NEW YORK (ETF Expert) -- Headline unemployment has fallen to a five-year low of 7%. The perception that job growth is strengthening may pressure the Federal Reserve to curb its program of electronically printing money ($85 billion per month) and, subsequently, purchasing U.S. bonds.
Buying government debt in various amounts since late in 2008 has had the desired effect of pushing intermediate-term bond prices higher and interest rates lower. On the flip side, curtailing the purchases in any substantive way would depress bond prices dramatically and send interest rates skyrocketing.
Here's the challenge in a pistachio nut shell. Money managers have been cutting back their allocation to U.S. Treasuries. U.S. retail investors have been pulling back on their bond fund holdings. Central banks around the world pared their exposure by $128 billion between April and August. Heck, CNBC is talking up the potential virtues of shorting the bond market.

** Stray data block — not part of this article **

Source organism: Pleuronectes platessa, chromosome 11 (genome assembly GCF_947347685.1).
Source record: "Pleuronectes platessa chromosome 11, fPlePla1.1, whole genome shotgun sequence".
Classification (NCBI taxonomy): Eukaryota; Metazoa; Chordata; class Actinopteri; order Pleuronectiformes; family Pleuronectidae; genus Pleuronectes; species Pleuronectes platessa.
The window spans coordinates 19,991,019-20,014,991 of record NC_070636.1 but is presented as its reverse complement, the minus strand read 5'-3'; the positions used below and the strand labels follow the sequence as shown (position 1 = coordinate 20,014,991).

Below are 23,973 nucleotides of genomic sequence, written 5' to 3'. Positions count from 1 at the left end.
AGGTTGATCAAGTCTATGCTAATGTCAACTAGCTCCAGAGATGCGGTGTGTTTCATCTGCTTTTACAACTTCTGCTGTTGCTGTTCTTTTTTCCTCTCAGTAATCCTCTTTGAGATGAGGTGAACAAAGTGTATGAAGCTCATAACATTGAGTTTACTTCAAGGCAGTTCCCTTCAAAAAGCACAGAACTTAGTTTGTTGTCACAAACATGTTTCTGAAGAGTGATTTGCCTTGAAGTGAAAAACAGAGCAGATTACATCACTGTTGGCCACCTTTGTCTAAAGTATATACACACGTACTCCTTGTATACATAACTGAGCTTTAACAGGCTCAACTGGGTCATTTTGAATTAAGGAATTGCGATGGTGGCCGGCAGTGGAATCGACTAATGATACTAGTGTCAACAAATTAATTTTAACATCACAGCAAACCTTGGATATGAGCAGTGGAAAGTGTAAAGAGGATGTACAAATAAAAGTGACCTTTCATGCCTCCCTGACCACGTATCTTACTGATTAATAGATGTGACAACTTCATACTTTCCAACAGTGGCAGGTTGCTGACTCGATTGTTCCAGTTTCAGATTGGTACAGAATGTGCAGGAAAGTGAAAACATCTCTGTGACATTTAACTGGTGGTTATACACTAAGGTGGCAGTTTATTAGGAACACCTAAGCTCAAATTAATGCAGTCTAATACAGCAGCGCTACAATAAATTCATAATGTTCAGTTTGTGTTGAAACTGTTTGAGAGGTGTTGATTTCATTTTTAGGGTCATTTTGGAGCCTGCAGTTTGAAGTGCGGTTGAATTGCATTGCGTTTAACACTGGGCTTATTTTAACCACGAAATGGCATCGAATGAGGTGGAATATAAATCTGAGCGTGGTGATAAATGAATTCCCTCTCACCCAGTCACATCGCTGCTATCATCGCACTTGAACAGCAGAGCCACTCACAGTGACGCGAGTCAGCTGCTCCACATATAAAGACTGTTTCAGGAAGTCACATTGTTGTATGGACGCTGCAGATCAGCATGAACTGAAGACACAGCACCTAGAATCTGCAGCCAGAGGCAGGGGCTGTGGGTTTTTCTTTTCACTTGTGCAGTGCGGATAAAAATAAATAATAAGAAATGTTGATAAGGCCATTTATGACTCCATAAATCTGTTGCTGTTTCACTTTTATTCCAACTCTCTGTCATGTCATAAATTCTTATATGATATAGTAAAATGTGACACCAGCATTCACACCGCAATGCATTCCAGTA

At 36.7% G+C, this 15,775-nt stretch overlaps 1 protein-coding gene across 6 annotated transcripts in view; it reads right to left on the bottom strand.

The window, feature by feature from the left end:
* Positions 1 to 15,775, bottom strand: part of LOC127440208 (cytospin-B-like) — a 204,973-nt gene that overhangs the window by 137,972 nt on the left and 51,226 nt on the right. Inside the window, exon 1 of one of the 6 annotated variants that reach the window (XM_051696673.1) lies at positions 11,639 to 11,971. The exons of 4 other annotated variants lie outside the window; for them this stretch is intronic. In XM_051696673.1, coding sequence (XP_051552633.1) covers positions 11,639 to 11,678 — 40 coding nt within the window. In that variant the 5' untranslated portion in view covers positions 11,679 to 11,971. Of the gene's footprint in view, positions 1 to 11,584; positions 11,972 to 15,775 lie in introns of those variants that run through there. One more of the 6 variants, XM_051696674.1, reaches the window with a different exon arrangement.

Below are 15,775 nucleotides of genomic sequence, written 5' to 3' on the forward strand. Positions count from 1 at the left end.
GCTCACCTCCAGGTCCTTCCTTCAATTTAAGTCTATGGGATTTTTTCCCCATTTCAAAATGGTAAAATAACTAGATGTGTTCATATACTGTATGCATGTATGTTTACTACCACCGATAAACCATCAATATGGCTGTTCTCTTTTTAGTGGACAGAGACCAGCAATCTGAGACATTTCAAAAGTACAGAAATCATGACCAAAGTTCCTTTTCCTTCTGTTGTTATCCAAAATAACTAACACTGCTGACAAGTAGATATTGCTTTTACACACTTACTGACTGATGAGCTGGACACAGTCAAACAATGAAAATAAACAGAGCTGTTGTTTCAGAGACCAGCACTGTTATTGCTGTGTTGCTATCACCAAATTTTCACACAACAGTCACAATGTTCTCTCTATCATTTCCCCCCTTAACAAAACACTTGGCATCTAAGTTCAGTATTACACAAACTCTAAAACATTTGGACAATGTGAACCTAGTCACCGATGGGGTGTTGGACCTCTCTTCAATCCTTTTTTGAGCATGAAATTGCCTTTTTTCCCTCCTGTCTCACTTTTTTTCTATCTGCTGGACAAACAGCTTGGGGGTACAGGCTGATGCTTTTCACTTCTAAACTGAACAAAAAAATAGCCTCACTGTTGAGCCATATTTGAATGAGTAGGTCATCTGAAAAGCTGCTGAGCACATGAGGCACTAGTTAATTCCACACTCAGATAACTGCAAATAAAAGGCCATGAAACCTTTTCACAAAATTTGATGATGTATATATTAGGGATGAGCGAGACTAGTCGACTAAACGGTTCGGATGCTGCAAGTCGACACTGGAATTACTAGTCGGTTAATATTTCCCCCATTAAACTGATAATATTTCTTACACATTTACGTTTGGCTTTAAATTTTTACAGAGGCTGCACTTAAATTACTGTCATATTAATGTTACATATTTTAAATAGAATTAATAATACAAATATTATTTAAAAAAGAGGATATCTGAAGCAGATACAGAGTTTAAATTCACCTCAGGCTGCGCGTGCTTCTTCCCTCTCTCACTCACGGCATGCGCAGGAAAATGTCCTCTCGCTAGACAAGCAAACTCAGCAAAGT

It follows that any significant pullback by the Federal Reserve could cause a yield spike not unlike the one that occurred in the May-June period. Only this time, a dramatic jump in the cost of borrowing for consumers might not just dent the real estate revival and economic recovery at large, it could kill both.
Very few analysts agreed with me that it was unlikely for the Federal Reserve to do anything of substance in September. As it turned out, they did not take any action. In spite of those who will talk about Fed moves in December or January, I will say it again: The Fed will not make significant changes to its policy of quantitative easing until the second half of 2014 at the earliest.
Might it make a trivial gesture of slowing the monthly activity from $85 billion to $75 billion? Sure. Yet, anything that resembles a genuine directional shift could create a stampede for the exits; anything more than a Fed "nod and a wink" could choke off economic recovery entirely.